Friday, 18 December 2009

Crime and punishment

I haven't yet decided if the system here is more like Dickens or Pratchet. Certainly, the workings have some elements of both - but also a rather unique Tanzanian element. Our ever friendly taxi-driver (who escorted me from the station after signing on for bail this morning to the mechanic where the landrover finally appeared working again, and who also very kindly brought W and I food on Friday night when I called from the station before they took my phone away) tells me the problem is that I'm not Tanzanian like him. He says it's simply a matter of bribes - people look at me and think "ah ha! Rich mzungu = School fees!" But are then scared to ask me for bribe for exactly the same reason: "what if this mzungu doesn't 'understand' and shops me?". Apparently, if I was Tanzanian, they'd just ask up front for something smaller and that would have been the end of it. I'm not sure how our insurance company would take to the idea of re-imbursing large sums paid in brown envelopes! It certainly feels as though something was lacking in today's events though.

Firstly, I checked in for bail at 9 and was told that instead of waiting around for the meeting at 10, I should probably just get on with life and I'd be told tomorrow what happened and if I was needed I'd be given a call and told to turn up. The my lawyer said we would be needed for a meeting at 1.30 at immigration. So after collecting the landrover and a bed (yes, we now have a spare bed. No mattress yet, and still need to borrow a spanner to assemble the bed, but it's progress!), I had a brief lunch and zoomed back to immigration. At 2.15 I was admitted to the office of the officer in charge and told to wait. We sat. They took a photos of us. We sat. They asked us to wait outside and said we'd all go to a meeting at the police office together soon. We waited. A butterfly arrived and sat by the plastic Christmas tree. We sat. Out came the officer, hurried past us and out of the building. In came another officer and told us the original man was too busy, so we'd be going with him for a meeting at 3 - DON'T BE LATE! He was also extremely friendly and said althoguh he was junior to the person who has been causing all the grief he'd been in all the meetings and was in charge now, and said off the record that he thought there would soon be no problems at all (good news indeed!). So we went to the police station. We moved to the regional police station. We were ushered into an office. And we sat. And waited. And someone else came to join us. We sat some more. Eventually, at about 4 the regional police person turned up, got angry with the lawyer and told us to wait outside. We sat some more. We were called in again, and some rapid Swahili was spoken. We were asked to leave. And that was it. Until Monday, apparently...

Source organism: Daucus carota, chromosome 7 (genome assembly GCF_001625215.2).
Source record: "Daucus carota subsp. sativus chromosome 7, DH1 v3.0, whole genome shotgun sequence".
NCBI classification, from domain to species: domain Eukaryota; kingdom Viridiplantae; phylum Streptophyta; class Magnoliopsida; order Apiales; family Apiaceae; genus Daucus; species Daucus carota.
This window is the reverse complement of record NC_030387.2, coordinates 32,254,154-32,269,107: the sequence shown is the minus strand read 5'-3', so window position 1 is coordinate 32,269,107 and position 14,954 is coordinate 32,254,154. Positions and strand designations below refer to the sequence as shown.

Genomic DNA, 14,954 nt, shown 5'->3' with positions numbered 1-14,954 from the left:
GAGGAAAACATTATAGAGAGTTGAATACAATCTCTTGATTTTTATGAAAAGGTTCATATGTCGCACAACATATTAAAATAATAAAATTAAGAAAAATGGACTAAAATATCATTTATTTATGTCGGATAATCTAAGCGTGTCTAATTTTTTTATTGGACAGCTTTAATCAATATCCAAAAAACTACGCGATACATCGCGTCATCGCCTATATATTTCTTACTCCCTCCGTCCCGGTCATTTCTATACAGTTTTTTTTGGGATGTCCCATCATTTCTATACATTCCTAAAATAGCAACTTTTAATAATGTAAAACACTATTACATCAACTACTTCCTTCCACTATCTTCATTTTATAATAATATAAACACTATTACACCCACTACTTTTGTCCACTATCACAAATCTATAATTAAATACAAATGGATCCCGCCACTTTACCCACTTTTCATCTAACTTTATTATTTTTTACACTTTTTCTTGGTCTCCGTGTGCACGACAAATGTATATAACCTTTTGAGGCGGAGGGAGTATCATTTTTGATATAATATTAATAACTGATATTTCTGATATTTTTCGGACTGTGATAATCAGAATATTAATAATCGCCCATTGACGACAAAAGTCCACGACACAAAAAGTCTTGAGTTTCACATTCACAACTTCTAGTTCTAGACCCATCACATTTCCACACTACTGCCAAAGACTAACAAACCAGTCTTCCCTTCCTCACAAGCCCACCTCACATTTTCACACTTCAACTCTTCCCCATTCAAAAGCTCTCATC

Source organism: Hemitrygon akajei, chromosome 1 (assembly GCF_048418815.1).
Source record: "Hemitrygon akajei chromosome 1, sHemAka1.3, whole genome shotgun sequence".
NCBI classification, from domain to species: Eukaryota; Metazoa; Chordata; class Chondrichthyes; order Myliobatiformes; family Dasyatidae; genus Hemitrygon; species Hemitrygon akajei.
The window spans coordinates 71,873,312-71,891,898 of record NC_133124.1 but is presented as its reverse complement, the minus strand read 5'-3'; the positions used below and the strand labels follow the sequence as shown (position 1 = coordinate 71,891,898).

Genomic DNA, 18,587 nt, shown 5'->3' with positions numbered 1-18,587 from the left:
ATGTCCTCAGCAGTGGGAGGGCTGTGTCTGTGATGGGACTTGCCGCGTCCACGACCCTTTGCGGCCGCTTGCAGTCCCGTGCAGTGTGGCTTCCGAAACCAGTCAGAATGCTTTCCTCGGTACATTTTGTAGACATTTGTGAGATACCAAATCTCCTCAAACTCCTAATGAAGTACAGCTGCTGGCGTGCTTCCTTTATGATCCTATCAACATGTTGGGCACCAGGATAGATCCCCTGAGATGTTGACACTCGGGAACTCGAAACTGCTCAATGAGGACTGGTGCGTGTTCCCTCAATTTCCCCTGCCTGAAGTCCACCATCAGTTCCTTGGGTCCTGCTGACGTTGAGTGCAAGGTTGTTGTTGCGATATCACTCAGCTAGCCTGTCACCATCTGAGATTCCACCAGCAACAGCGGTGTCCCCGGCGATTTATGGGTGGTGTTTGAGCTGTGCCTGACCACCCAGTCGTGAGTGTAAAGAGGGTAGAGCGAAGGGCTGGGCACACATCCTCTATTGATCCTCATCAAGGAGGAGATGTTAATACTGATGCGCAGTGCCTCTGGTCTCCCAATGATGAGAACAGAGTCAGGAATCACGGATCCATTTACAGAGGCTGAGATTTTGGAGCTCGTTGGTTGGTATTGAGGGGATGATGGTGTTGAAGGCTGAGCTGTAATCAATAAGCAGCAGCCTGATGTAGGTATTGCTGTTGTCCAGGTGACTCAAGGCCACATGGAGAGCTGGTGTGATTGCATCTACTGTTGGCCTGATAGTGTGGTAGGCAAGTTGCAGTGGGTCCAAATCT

The good news is that everyone seems agreed that the Army (who turned up 2 hrs late to the meeting this afternoon - one of the reasons nothing was decided apparently) has no further interest. They sent an expert who looked at my binoculars, decided they were, indeed, binoculars, looked at the notebook and fieldguide, decided they probably weren't terrorist materiel either, looked at the gps and decided it hadn't been anywhere I'd not told them about so closed the case. This is good news, as our lawyer says a tresspass case can't be brought by anyone but the landowner, so the police ought to automatically drop things now. But the officer today was apparently making grand statements about how the police have to be law enforcers even if the injured party isn't interested, etc., etc. And promptly postponed any decision until Monday, leaving ample time for unofficial discussions to take place behind the scenes...

I'm just glad we have so many friends with influence - and a very good lawyer. Things might be dragging on a bit, but that's nothing compared to those with no connections. W tells me that whilst he was in lockup he met street children who'd been picked up two weeks previously who had done nothing but be on the streets at night and therefore hadn't been charged with any crimes and consequently no-one knew they were even there. Not a nice way to live. To end on a positive note - everyone, from the lawyer, the police detective and the immigration officer seems to think things are going to end well for us, they just need to decide on a way out that saves everyone's pride. So in the mean time it's an inconvenience, but at least most people are positive. We will see. And one day soon I'll try and gather some more interesting reflections on what it's like to be locked up for an unknown length of time to post here. Meanwhile we're just starting to get on with life again, trusting that we will be allowed to live it. Sofas should be ready tomorrow!


  1. Good news Colin, fingers crossed.

  2. Sounds more like Kafka to me... Glad things seem to be moving on a little bit anyway.